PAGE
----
Saturday, August 25, 2018

Economics of Organ Donation (and Trade)

"many trades as you can possibly make because that's what a market's for"

Saturday, February 03, 2018

Takeaways from "Long-Form Improvisation and the Art of Zen"

As I've done several time before (especially when this blog was more active), here are some takeaways from a book I recently finished: Long-Form Improvisation and the Art of Zen. Some of this is items directly from the text and some are just thoughts inspired by it.

I'm reading this book to keep myself fresh as I teach the Alchemy Comedy Theater's inaugural Improv 601 class. It's mean to be a conservatory culmination of our previous 5 levels. It had a submission process and only acceptance 6 students. Each January the plan is for the current Artistic Director to end their 1 year term with this class and "graduate" a new class of veterans. Although this book is far from my favorite on the topic, I really appreciate that it's essentially Jason Chin's blog of thoughts on long-form improv (in fact the last third is literally just excerpts from his blog).

Jason was the reason why I purchased this book a while back. He tragically died very young a few years ago and I had always appreciated his perspective and performance whenever we crossed paths. He was so well loved he even has his own improv holiday. The only time I was in a classroom setting with him was while I was in Chicago for a summer doing the iO summer intensive (I believe the best deal in improv training) and he did a lecture/discussion about the history of improvisation. It was great.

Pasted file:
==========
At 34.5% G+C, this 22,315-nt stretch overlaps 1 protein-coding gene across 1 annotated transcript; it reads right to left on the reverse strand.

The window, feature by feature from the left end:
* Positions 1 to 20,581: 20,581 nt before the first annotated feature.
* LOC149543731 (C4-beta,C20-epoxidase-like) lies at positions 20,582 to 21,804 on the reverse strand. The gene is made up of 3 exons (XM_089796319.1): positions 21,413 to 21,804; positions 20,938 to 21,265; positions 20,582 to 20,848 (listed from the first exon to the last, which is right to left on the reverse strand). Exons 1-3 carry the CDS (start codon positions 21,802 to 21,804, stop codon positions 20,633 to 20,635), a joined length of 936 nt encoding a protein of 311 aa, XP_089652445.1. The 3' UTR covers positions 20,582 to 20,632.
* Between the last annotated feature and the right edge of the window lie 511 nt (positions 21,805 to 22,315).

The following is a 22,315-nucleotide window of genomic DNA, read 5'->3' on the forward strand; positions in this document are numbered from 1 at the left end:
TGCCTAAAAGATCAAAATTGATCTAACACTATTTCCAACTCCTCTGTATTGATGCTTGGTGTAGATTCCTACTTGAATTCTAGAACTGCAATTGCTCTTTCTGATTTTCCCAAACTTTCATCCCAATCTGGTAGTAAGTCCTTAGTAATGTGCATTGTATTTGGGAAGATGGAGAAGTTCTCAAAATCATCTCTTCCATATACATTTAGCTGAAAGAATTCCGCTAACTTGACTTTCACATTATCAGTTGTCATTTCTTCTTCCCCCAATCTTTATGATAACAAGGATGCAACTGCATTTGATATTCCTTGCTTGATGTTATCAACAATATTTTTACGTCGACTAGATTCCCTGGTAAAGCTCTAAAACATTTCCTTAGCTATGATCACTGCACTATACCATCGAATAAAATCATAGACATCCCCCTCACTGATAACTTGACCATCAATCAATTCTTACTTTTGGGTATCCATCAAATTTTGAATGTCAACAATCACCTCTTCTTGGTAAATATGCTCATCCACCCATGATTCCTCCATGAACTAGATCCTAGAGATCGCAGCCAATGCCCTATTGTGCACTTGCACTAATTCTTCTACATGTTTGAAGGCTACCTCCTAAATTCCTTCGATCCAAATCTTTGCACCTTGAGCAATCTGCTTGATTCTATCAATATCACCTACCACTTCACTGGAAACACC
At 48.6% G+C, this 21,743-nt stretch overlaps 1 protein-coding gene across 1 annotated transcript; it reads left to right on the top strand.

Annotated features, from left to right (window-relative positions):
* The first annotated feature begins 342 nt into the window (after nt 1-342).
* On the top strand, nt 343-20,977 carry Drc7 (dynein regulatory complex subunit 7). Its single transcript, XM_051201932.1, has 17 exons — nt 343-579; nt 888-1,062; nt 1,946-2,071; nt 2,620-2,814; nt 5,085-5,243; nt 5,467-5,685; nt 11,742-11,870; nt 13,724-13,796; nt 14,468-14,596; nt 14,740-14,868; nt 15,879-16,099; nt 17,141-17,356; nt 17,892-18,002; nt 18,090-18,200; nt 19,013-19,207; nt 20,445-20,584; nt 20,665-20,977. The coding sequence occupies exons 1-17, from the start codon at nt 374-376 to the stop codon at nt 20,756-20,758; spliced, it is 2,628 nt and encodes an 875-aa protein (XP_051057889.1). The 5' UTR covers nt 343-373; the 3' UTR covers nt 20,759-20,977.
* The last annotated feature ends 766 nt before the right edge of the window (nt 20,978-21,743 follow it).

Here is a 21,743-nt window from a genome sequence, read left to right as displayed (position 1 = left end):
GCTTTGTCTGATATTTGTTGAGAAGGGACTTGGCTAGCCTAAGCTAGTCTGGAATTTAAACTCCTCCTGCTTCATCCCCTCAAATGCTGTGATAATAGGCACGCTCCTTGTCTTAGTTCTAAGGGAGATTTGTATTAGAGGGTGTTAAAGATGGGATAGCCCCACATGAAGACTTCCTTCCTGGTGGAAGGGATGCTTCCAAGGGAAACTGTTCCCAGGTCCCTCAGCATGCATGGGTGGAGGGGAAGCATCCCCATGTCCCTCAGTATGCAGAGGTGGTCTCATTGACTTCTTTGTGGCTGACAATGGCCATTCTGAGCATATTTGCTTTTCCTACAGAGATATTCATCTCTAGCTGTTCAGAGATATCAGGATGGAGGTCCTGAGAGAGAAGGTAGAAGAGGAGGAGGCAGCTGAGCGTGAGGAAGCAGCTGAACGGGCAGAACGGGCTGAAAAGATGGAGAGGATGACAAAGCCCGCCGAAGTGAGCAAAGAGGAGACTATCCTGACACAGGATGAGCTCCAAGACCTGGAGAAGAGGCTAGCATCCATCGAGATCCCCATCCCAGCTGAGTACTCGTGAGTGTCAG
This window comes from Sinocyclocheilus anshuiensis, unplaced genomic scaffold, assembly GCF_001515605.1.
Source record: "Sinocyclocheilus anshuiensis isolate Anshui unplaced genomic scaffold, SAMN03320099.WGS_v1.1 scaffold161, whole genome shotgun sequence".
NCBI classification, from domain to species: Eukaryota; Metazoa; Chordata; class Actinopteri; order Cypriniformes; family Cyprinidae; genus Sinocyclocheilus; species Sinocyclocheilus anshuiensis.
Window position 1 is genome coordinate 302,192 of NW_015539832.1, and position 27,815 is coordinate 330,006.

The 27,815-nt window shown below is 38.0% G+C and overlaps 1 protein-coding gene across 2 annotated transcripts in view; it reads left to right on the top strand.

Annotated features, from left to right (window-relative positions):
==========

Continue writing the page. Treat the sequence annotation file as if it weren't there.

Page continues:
Here's a great excerpt from the book:
In the Godfather movie, Michael Corleone dispassionately discusses his assassination of Sollozzo and the police captain, McCulsky. "It's not personal," he says, "It's business." The novel, however, goes one step further: "Tom, don't let anyone kid you. It's all personal, every bit of business."
It reminded me of the classic Del Close quote:
"Nothing we say to each other is innocent of emotional manipulation. Everything that we do on stage, is to effect each other, in some way and if we notice, very carefully, how those swine we are working with are trying to get to us and get at us. Sometimes I suggest we perform on stage as though we are a whole bunch of raving paranoids.  -Del Close
Nothing is more difficult to build on and heighten that big choices (like for example an assassination) with no one taking it personally. Here's a good rule of thumb: inject either a little narcissism or codependence in all your characters.

Improv scenes are never really about very much, but they are always about something. Understanding all the pieces of a scene are great (Relationship, Characters, Environment). Understanding the comedic Pattern of the scene is essential. But above that, the context of the scene lies in "what the scene is really about". Jealousy. God vs. Science. Survival. Etc. That said, you won't be able to preplan or layout that large thematic concept. What an improv scene is actually about is figuring out what it's about.

Here's another quote from the book, from Bruce Lee:
Empty your mind, be formless. Shapeless, like water. If you put water into a cup, it becomes the cup. You put water into a bottle and it becomes the bottle. You put it in a teapot it becomes the teapot. Now, water can flow or it can crash. Be water my friend.